Album Releases Album Reviews CD Releases

Black Whiskey – Heavy Train review

heavy_train_crop_150px

Released By: Code 7 – Rocksector Records

Release Date: February 9th 2015

Genre: Classic Rock

Line Up:

Simon Gordon : Vocals
Kev Ingles : Guitar
Mark T. Parkin : Bass
Rich Bannister : Drums

Track Listing:

Idol Rich
All Seeing Eye
Devil Rides
Stone Cold Comfort
Hungry For Bullets
Save My Life
The Coming Storm
Heavy Train
Tie It Down
Can’t Kill The Fire

Black Whiskey will openly admit that their sound and roots are firmly entrenched in those classic sounds of the seventies and early eighties capturing influences from Free, Gary Moore, Led Zeppelin and even Glenn Hughes. Dig a little deeper however and we hear a modern take on the sound that also nods its head to the likes of Audioslave and Rival Sons. Thankfully the combination of the eras and styles makes for an interesting take on a very well populated genre. It’s a place that sees ‘average’ fall by the side very quickly but given the influences mentioned, Black Whiskey bring something original and interesting to the party.

If you look at the history of the band member, each brings their own experiences from different genres and styles of music. Simon Gordon (Vocals, ex- Xentrix, Hellfighter) , Kev Ingles (Guitar, ex- 3 State Blues, Swampsnake), Mark T. Parkin (Bass, ex –Prezence, Stargazer) and Rich Bannister (Drums, ex -Nakedium) bring elements of NWOBHM, Thrash, Blues, Alt Rock and Prog to the mix. Underpinning it all though is a clear love of Blues led Classic Rock and, well, that’s selling by the bucket load at the moment and as such, Black Whiskey are definitely riding the right “Train”.

The songs on the album are short, snappy and the majority clock in at under 4 minutes making them ideal slabs of classic rock that should find a slot on rock radio with ease. From opener ‘Idol Rich’ onwards, the tracks are driven by some high quality guitar playing from Kev Ingles. Helped along by decent production which allows the drum and bass playing to fill the tracks without overpowering them, the songs sound warm and it’s easy to imagine them being played through battered, well used instruments, connected to valve amps that glow on stage as the night goes by.

Simon Gordon adds his own take on the whiskey fuelled, gravelly, bluesy vocals and the combination when layered over the top of the music works well indeed. ‘All Seeing Eye’ with its’ Bad Company, ‘Can’t Get Enough‘ intro riff just reaffirming the era and sound that the band are looking to emulate, keeps the momentum going and gives Ingles the opportunity to show off his soloing capabilities to great effect.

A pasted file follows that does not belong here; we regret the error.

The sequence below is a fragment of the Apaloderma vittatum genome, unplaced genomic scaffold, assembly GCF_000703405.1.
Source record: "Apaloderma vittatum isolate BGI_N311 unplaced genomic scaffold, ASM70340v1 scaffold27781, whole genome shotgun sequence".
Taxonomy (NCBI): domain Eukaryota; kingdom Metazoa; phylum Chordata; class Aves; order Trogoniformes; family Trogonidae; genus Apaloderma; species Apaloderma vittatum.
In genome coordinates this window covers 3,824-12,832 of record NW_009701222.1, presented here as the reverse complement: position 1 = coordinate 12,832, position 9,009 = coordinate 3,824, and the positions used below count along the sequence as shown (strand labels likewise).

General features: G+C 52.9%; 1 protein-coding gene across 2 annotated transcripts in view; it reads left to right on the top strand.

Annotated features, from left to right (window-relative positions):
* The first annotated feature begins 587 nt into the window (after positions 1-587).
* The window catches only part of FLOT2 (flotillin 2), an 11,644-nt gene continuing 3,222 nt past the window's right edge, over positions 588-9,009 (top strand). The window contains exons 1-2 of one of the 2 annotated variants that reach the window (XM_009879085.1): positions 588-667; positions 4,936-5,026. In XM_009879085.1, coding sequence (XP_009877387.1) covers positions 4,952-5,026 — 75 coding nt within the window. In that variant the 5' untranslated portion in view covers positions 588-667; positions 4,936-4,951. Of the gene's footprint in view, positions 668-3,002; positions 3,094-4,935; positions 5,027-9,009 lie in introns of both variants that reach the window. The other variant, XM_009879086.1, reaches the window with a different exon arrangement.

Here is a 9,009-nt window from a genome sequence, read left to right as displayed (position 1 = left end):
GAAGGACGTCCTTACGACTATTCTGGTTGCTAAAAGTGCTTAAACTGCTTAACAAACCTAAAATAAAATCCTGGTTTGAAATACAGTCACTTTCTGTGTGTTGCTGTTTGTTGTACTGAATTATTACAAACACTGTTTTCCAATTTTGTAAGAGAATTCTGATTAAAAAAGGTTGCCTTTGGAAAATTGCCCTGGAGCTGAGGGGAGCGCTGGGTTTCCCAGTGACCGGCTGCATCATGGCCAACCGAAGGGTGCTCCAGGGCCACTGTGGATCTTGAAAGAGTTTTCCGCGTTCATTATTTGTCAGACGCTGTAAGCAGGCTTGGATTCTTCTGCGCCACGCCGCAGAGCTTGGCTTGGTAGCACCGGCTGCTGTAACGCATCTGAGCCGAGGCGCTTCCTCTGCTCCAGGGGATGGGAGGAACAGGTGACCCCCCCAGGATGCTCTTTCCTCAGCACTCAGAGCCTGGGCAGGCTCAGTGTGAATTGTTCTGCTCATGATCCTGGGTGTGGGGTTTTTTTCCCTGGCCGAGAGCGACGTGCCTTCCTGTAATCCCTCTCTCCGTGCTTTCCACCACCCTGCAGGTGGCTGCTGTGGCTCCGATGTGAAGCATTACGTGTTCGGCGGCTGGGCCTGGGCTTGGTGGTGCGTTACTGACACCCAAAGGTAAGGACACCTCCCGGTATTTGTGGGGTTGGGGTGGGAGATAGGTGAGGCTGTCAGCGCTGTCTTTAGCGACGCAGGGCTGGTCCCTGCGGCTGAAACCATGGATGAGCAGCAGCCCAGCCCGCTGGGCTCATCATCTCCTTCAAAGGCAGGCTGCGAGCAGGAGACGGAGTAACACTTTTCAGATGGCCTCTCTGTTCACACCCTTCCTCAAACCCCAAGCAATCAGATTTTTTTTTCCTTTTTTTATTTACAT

The Devil Rides’ adds a layer of groove to the sound and its easy to imagine this going down well live on stage with a mass of bobbing heads showing their appreciation for the band. ‘Stone Cold Comfort’ allows the rhythm section to step forward and open the track with some neat bass licks supported ably by Rich Bannister on drums. Mark Parkin’s bass then leads the whole song during the verses and it shows the versatility of the band that they can allow all of the members to rotate and get a stint in the spotlight. If there was to be a criticism of anything it would be that Gordon’s voice does crack a little at the higher end of his range. To be fair to him, he does push himself and never plays it safe on tracks by just sticking to the lower, deeper blues sound he nails so so well. The top end though, especially on the afore mentioned ‘Stone Cold Comfort’ and also ‘Save My Life’ has moments of “just made it” when reaching for some of those higher notes. He only has to look at ‘Hungry For Bullets‘ and ‘The Coming Storm’ to see that he does have a versatile range but it just needs to come down slightly to allow him to sing within his boundaries and to his strengths.

Time and time again, Ingles gets to lead the intro to songs and it helps set the groove and feel of the track before the rest of the band join in and Gordon starts to sing. It works very well for the band and again, the list of influences that they emulate contains all of the classics from the 70s. The band themselves will say that they think the music sounds fresh and modern but stays true to the blueprint and it’s difficult to argue with that.

Black Whiskey hold their album launch party and perform at The Barfly in Camden, London on February 14th, making it nigh on impossible, for those of us with a wife who doesn’t find tiny rock venues quite so romantic, to attend!!

Written by Adrian Hextall

Ratings: Adrian 7/10

heavy_train_cover_300px

 

Tell Us How You Feel

Comments

 

One thought on “Black Whiskey – Heavy Train review”

  1. I bough this album at the suggestion of a friend who knows the band and must say it really is a slice of rather splendid classic rock. If you want classic riffs, memorable songs and some stunning playing, then get your copy NOW! You won’t be disappointed.

     

Comments are closed.